At orientation yesterday we got a lot of useful info on various matters. I’ll type my notes here to help myself memorize everything, and also as a possible point of interest for those thinking about visiting Jordan in the future. I’ll try to alternate what I consider to be fun facts (FF) and serious stuff! (SS) 🙂
FF- about 25% of cars in Amman are taxis! And it’s suuuper crucial that a lone man sits in the front of the taxi, but a lone woman in the back. Oh, well… Explanatory picture of the quantity of taxis in traffic taken from this girl’s blog
SS- downtown here is called “The Balad“. It’s good to visit but it’s recommended to carry small cash, dress down, and generally try not to look like a tourist. It’s important to negotiate and VERY important to avoid Fridays, as protests are often organised and can deteriorate rapidly, as in the case of a foreign student who was stabbed to death for taking a picture (during a protest in Egypt, but the case impacted all the Middle East)
FF- the director of our school has lived in Amman for the past nine years (he’s Canadian) and he still doesn’t know his exact address here! That’s because landmarks, not addresses, are used to get around. I wonder how the postal services work!! But my address, in fact, is a postbox hahaha
SS- never give charity near a place you’re often at, like your house, school, etc. It could get you way too many unwanted friends very quickly…
FF- the “people aquarium” phenomenon is what our school coordinator (or something, can’t remember his proper title) calls the effect produced by indoor lights creating a sort of television to outsiders, in the evening, so that everything you do in your house is perfectly visible. And of course he’s adamant we -girls especially- need to prevent this from happening by using shutters as soon as dusk falls!!! Hihi
SS- as a standard procedure, every flat is given 2 cubic meters of water per week, no more; so we should try not to shower everyday, and to save water as much as possible in every way. It is possible to get extra water but it means it has to be carried by a lorry (!) and it costs 40JD, which is roughly 55 euros I think! Interesting graph:
FF- police officers are generally very prone to joking here, funny and relaxed! The director told us a truly hilarious story about a misunderstanding between an English girl and a police officer, but I’m afraid it was way better told than it would be in writing 😉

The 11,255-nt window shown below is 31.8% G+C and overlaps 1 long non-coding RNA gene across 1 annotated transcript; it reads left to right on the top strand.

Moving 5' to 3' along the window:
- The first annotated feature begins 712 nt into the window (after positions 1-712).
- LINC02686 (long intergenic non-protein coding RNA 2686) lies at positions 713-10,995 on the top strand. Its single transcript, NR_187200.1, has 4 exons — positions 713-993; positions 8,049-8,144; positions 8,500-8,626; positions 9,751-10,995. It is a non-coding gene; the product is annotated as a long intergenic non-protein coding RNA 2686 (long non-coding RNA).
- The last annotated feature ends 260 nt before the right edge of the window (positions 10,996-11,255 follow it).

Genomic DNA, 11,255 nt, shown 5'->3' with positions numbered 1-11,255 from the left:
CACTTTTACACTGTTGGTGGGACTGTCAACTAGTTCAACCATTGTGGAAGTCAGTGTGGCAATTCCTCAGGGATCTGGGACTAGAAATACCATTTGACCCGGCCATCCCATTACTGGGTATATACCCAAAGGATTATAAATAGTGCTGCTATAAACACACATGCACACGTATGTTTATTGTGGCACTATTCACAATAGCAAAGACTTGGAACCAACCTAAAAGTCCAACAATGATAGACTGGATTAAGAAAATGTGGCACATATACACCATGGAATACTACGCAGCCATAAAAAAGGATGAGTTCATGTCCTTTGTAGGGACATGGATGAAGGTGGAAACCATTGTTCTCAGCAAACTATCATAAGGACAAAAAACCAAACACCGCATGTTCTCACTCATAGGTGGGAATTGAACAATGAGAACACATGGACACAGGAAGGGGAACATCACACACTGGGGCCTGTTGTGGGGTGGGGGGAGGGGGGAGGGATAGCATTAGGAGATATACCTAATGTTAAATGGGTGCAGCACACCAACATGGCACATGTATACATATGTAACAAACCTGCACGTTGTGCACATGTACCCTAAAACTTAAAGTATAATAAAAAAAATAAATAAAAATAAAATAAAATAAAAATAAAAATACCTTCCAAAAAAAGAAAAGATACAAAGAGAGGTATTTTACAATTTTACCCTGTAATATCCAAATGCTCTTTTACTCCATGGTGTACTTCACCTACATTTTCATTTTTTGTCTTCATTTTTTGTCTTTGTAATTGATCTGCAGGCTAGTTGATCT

SS- suggested and discouraged travel destinations in the area keep changing and it is better to check with one’s embassy etc before embarking on a trip. At the moment, it seems quite safe to go at least in certain areas of Turkey, the Emirates, Kuwait and Lebanon, while Syria and Iraq are obviously not recommended, and Yemen, Egypt and Israel could also be problematic- the latter, because of security checks when returning to Jordan. Here’s a map of the area just in case you don’t have it clear 🙂
FF- crime rates in Jordan are super low! 😀
SS- always carry not your passport, but a copy of the passport page with your visa on it, so that you avoid any possible problem with the Law…because you are, by all means, subject to Jordanian law while here and it can be quite a bit stricter than your own country’s!
FF- my school is the #1 host of British and American nationals under one roof in Jordan
SS- avoid controversial topics in public, don’t be too talkative when you’re alone, and forget about visiting refugee camps unless you’re part of something official (sigh)
Last but not least, it was kinda nice to learn that our director is trained as a Sex Assault First Responder and that we are strongly encouraged to go report to him in case we ever feel harassed, though this is not common here. I feel in good hands!!
Aaaand to end on a happy note, the school organises two trips for its student during term: one will be this very Saturday (hooray! can’t wait!!) to Ajloun castle, and the other one at some point in October or November, to famous Petra and Wadi Rum!!! Yaaaaay 😀 😀
That’s all folks 😉